It is very difficult to grasp an overall picture of variations in Islam, unless you develop an understanding of the broader categorizations and their usual points of dissent. For example (in a rough chronological order of prominence)
The tensions in the early Muslim society "crystallized" as political schisms, but all political tensions don't arise in vacuum. We can identify several sources of tensions leading up to the proliferation of partisanships: tribal frictions, changing dynamics of empire, power struggles, interpretation of scriptures, interpretation of history among possible others.
Shia/Non-Shia (note I didn't use Sunni) dichotomy crystallized as political dissent (not to be understood as a characterization of Shia Madhab) but it went on to embrace all other categories. Almost all divisions within Shiism are mainly of political nature with doctrinal underpinnings, like the Zaidis, Ismailis, Twelvers and so on.
Khawarij and the modern-day terrorists arguably also belong to this category due to their abuse of political theory.
The usual points of dissent in this category are the succession of power, and matters relevant to the establishment of political authority like Imamat and Caliphate - in short the whole sphere of political theory.
Maturidi, Asha'ri are examples from this category. Mutazilla are the most famous (especially in Western discourses) symbolizing rationalistic spirit of Islam. Almost all Hanafis are Maturidis in theology but many are oblivious to the fact. The usual points of differences are the Unicity of God, His attributes, free-will vs. fate etc.
I'm not sure whether the philosophers (not theologians) can form a separate sect simply because of scarcity. The point of contention for the philosophers was the tension between reason (intellect) and revelation. We have independent names here like Alkindi, Avicenna, Alfarabius, Averroe, Brethren of Purity among others.
Legal Theory (Jurisprudence)
Names like Hanafi, Jaffari, Shaafi etc. known as the schools of law belong to this category. The points of difference are the Usul (principles) of law and the derived law.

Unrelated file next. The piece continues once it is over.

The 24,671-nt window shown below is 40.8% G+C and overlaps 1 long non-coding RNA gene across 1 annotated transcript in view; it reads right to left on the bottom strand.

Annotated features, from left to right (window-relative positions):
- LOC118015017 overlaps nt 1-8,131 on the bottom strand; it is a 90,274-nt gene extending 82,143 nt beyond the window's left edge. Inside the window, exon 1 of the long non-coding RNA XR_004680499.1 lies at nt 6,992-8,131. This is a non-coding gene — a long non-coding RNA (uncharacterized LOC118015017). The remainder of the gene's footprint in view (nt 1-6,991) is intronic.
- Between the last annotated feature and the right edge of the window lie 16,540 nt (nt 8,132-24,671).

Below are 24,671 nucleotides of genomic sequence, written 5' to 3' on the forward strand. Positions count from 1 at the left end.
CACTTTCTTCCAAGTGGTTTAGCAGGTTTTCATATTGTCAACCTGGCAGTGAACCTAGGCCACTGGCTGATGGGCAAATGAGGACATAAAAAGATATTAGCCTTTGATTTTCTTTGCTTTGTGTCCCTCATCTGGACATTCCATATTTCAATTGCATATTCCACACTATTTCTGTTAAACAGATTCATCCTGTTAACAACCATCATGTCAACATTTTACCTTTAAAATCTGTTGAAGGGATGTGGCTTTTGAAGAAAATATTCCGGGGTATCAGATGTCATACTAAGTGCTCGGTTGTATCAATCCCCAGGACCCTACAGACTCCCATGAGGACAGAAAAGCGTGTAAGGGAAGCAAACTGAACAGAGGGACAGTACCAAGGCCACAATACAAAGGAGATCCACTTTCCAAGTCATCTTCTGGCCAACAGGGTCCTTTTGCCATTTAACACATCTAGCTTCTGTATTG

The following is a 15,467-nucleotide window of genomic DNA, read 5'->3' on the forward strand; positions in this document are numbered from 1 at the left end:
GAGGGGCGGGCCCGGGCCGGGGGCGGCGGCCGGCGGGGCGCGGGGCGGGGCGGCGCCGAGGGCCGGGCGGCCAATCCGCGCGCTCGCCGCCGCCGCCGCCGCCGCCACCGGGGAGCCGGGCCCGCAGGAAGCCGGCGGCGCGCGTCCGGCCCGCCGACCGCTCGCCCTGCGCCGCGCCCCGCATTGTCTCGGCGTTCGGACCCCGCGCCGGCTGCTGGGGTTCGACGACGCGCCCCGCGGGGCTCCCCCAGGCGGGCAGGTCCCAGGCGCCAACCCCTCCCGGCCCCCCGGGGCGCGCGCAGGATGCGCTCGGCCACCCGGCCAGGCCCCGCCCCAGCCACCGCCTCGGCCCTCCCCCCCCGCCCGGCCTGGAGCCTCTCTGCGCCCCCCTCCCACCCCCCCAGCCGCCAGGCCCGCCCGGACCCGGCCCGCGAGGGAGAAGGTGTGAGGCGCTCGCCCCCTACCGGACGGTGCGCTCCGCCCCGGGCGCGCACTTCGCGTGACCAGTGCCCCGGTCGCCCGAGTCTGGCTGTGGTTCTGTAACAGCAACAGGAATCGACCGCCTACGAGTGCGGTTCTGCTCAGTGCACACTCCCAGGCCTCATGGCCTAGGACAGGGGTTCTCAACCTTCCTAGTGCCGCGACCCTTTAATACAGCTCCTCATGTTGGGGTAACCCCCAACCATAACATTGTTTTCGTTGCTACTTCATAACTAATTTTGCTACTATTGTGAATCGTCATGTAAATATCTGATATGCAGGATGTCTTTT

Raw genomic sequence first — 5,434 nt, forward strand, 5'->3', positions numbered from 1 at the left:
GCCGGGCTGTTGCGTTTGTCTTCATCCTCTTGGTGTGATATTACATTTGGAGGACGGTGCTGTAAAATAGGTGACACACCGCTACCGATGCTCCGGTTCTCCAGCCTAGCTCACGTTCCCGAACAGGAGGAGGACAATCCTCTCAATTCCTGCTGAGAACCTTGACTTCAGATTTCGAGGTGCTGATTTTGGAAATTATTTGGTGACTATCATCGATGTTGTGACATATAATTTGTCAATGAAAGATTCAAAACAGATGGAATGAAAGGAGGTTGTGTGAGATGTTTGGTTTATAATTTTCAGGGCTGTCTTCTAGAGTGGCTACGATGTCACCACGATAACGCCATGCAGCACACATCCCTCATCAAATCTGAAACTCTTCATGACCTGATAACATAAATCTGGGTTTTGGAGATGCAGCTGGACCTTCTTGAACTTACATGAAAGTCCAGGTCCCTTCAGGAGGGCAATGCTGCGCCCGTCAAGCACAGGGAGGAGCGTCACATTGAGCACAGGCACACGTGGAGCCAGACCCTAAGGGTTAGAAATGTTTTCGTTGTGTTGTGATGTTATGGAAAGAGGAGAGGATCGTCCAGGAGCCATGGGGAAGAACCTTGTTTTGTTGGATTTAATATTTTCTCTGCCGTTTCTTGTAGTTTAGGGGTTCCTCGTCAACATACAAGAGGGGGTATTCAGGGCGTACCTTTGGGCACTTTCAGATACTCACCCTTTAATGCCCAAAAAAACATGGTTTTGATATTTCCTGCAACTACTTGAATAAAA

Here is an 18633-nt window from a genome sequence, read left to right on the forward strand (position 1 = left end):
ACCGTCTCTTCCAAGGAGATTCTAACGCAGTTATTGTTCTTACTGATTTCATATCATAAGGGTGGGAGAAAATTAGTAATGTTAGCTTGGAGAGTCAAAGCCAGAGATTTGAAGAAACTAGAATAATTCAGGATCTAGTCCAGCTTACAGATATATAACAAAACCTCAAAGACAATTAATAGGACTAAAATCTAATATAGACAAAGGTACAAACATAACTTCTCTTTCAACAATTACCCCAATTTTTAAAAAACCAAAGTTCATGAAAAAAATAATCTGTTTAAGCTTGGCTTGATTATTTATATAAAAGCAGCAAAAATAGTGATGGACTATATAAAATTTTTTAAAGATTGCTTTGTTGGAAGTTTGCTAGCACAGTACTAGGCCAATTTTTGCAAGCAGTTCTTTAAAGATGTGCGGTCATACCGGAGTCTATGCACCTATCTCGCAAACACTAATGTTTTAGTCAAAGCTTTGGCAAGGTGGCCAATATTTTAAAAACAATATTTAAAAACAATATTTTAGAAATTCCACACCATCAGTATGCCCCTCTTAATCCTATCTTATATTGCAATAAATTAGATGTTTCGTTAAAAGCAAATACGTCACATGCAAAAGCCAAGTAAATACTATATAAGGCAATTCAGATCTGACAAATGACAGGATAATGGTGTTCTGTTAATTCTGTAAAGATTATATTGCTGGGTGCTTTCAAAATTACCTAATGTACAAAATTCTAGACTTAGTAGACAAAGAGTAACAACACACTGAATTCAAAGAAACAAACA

The Sunni/Non-Sunni or the Sunni/Salafi dichotomy divides on the basis of right flavor of being a traditionalist (Sunni). The usual points of dissent are servile-imitation (Taqlid), independent reasoning (Ijtihad), organized religion etc.
The whole corpus of Sufic teachings, the Taraiq and Silsilas lie under this category. Sufi emphasis is on the inner meanings of being a Muslim mystic. Points of dissent are ascetic and mystic practices, esoteric interpretations and theology.
Neo-Mutazilites and Quranists belong to this category. This is more of a movement towards reconciliation of secular and religious since the mid 19th century onwards. The usual point of dissent are the nature and degree of reforms in all other categories.
NOTE: The first five categories were also paradigm shifts, i.e. they brought about fundamental changes to the basic concepts of religion, and experience of Muslims. They almost serve as vital stats of religious life (not to be confused with sectarianism).
NOTE: The chronology is based only on rising to prominence so as to be easily identifiable, and not on the dates of nascence. Almost every denomination loves to trace their origin back to the first generation of Islam, by hook or by crook (and manages to do so might I add).
The above categorization should only be taken as a tool for analysis, in reality individuals and groups are a complex mix of affinities towards ideologies from these categories. The names that I've put under each category are only based upon the dominant traits of a group and for example, it doesn't mean that a Salafi is only an antonym to Sunni. Salafis in general also oppose Sufis, as a matter of fact, some would even say that Salafis are more an opposite of Sufis than Sunnis.
A great source of confusion is the demarcation between an ideology, a movement and a sect. Certainly, almost all sects were initially pure movements based on ideologies and the solidification point came only when a sizable majority self-identified themselves with a chosen label. However, neither the ideology as pure ideology or movement as pure movement (devoid of sectarianism) ceases to exist after the solidification of a sect. In other words, new sects may appear based on preexisting and shared ideologies in a different socio-political context. The confusion comes when the same name is used to denote a movement, ideology or a sect. The latter three categories are good examples of names that are overloaded with meanings.
There are some divisions that fall outside the periscope of any of the aforementioned categories. The Ummayad era tensions between Arabs and non-Arabs (mawali) culminated centuries later in the pro-Arab Deobandi and pro-Ajam Barelwi factions. Both are Sunni cum Sufi cum Hanafi cum Maturidi but differ on affinities towards Arabs, a spirit inculcated by the very founders of seminaries at Deoband and Bareli. Present day controversies between them are subsequent, apparent and of peripheral yet divisive nature.
The diagram http://www.informationisbeautiful.net/visualizations/islamic-sects-schools-branches-movements/ provides a convenient way of looking at the divisions. However, the only way for me to make sense of the graph is to think of the diagram as depicting the divisions on the basis of "Popular Perception" only.
Even https://en.wikipedia.org/wiki/File:Islam_branches_and_schools.svg has factual errors like listing Ahmadis as Muslims without qualification. It depicts Druze as controversial and if that is the case then the Ahmaddis should also be mentioned as such. Some names mentioned earlier are absent, possibly either because they were deemed as out-of-scope or non-contemporary.